Let’s take a billion steps to emerge healthier in recovery

Published:14 May 2020

TOP: Former Australian Cricket Captain Jodie Fields and CQUniversity researcher and 10,000 Steps program leader Professor Corneel Vandelanotte. BELOW: Promotions for the Billion Steps Challenge.

CQUniversity's 10,000 Steps program, led by Professor Corneel Vandelanotte, and Health and Wellbeing Queensland have joined forces encouraging Queenslanders to take on 'The Billion Steps Challenge' to boost physical activity during the COVID-19 pandemic.

The initiative has strong support from Queensland Premier Anastasia Palaszczuk and was officially launched in Brisbane on 2 May by Queensland Minister for Health Steven Miles and Queensland Minister for Sport and Recreation Mick de Brenni.

Thanks to the support of prominent community leaders, the challenge is off to a flying start and already has achieved over 270 million steps in as little as 11 days.

“We are proud that CQUniversity has been funded by the Queensland Government to deliver the free 10,000 Steps program for nearly 20 years, and I’m keen to help promote the latest challenge for the good of all Queenslanders,” Professor Vandelanotte said.

Others supporting the Billion Steps Challenge include former Australian Cricket Captain Jodie Fields and Health and Wellbeing Queensland (HWQld) Chief Executive Robyn Littlewood.

Fields, the first Queenslander to captain the Australian Women’s Cricket team, has stepped up as an Ambassador
for The Billion Steps Challenge – part of the Boost your Healthy initiative led by Queensland’s new health
promotion agency HWQld.

Some of Queensland’s favourite community programs are partnering with HWQld to roll out a series of Boost your
Healthy challenges over the coming weeks, and the first is the Billion Steps Challenge in partnership with the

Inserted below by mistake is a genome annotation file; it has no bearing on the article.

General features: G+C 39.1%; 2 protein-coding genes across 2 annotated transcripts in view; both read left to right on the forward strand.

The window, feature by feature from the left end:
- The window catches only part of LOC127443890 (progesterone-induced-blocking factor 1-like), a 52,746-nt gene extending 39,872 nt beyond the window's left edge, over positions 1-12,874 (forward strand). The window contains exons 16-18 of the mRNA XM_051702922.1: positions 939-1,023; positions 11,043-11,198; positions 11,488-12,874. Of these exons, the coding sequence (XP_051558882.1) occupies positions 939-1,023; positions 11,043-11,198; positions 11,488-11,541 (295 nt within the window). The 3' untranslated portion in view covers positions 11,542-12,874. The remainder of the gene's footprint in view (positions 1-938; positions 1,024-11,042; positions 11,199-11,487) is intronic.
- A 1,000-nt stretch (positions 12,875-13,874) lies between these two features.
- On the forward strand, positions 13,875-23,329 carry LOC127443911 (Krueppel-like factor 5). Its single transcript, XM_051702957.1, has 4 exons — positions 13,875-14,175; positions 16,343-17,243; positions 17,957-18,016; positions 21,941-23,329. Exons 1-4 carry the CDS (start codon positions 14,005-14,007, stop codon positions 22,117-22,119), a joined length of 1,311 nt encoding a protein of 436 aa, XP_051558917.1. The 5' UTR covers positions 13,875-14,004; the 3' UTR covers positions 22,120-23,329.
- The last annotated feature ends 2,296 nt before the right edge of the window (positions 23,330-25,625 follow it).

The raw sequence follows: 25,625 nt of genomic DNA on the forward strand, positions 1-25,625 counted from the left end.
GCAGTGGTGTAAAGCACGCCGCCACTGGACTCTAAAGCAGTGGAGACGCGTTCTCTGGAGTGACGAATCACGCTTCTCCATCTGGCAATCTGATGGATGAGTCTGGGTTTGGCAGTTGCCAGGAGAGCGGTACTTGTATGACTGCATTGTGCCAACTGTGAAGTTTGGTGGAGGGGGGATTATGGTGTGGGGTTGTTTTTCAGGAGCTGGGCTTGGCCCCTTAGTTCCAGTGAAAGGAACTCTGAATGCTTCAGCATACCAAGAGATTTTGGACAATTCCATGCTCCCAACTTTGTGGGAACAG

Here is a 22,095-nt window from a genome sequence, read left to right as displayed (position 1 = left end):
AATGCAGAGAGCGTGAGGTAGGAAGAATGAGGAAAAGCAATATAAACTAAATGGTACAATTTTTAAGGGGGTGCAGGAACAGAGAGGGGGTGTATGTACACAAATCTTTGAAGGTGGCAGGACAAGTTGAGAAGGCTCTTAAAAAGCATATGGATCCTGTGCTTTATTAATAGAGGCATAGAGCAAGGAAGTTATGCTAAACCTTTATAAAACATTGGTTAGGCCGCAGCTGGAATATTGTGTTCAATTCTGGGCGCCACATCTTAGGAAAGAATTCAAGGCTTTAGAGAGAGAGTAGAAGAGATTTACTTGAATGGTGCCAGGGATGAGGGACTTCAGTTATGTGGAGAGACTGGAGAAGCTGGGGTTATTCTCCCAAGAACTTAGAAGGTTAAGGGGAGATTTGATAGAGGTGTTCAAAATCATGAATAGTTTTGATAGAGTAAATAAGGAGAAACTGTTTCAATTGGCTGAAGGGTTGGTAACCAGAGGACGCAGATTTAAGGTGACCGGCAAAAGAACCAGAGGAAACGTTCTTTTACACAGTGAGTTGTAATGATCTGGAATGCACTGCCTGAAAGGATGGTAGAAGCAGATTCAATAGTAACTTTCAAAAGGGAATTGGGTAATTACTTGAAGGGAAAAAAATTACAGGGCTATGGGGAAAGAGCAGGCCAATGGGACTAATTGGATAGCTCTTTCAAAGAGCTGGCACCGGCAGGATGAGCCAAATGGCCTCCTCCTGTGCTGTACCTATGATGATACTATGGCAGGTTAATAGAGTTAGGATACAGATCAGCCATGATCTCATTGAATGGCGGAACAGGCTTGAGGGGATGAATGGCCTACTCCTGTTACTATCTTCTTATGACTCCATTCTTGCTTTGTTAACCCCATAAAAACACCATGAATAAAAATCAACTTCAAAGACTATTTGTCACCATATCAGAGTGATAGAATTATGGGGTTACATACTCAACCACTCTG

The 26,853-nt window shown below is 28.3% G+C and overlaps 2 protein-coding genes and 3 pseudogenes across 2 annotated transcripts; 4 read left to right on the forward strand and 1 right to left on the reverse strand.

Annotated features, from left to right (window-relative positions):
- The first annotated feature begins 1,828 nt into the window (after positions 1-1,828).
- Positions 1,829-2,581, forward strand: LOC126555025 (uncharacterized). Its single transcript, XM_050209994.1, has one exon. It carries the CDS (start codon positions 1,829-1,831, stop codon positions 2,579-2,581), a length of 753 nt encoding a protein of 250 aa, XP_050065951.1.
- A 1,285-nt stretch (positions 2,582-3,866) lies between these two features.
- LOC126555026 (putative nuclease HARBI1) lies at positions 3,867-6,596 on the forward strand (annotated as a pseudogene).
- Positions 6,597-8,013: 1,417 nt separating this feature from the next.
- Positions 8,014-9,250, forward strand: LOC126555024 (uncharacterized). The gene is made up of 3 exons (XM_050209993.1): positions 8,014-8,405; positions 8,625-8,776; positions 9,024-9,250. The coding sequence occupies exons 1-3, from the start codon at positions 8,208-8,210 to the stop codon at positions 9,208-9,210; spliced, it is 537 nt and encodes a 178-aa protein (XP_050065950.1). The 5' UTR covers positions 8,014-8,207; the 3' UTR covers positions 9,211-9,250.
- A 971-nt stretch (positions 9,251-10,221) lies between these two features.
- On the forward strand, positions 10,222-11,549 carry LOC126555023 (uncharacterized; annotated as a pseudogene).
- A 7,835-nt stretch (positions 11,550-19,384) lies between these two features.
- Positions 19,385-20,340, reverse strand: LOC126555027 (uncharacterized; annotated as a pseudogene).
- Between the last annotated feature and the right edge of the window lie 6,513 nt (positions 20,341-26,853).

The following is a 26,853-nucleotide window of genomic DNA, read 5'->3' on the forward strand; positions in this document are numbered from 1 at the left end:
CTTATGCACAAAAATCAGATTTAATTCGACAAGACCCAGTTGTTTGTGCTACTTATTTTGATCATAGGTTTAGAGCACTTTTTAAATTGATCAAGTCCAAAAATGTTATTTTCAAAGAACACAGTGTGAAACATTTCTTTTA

10,000 Steps program.

Fields said staying physically and mentally healthy during this time was important for all Queenslanders, including
for her sporting peers who currently had competitions on hold.

“The opportunity to show Queenslanders that there are still some great ways to stay active right now, even simply challenging yourself to a walk, is why I’ve put my hand up to be an ambassador for The Billion Steps Challenge. Now more than ever we need to keep moving so, whether you’re walking or wheeling, join me and let’s boost to a billion steps together.”

Professor Littlewood said she challenged Fields, and all Queenslanders, to a race to the billion.

“Queenslanders have already taken more than 270 million steps towards The Billion Steps Challenge since we
launched on Saturday 2 May. So far residents from across 300 postcodes are logging their steps
and we would love to see this grow and reach every region within our State,” Professor Littlewood said.

“This is an incredible effort by Queenslanders and a demonstration of what we can achieve by starting with a step.”

Professor Vandelanotte added that regular physical activity was important now more than ever.

“There is overwhelming evidence that regular physical activity improves mood, happiness, and quality of life, as well as reducing feelings of anxiety, stress, negativity and depression.

“A step is a very simple and effective unit of activity. Steps make it easy to set goals and see if you have met them.
And best of all: there is overwhelming evidence for the health benefits of taking more steps.”

Professor Vandelanotte said social support was an important part of being active, and while this was being
challenged by the measures to prevent the spread of COVID-19, it is still possible to be physically active within
social contexts through web-based and app-based programs that can connect people online.

“The perfect example would be how our Queensland 10,000 Steps participants are coming together as one team to
work towards a common goal in The Billion Steps Challenge,” he said.

For details on The Billion Steps Challenge and to see what other challenges are coming up visit: . Learn about the 10,000 Steps program and sign up: .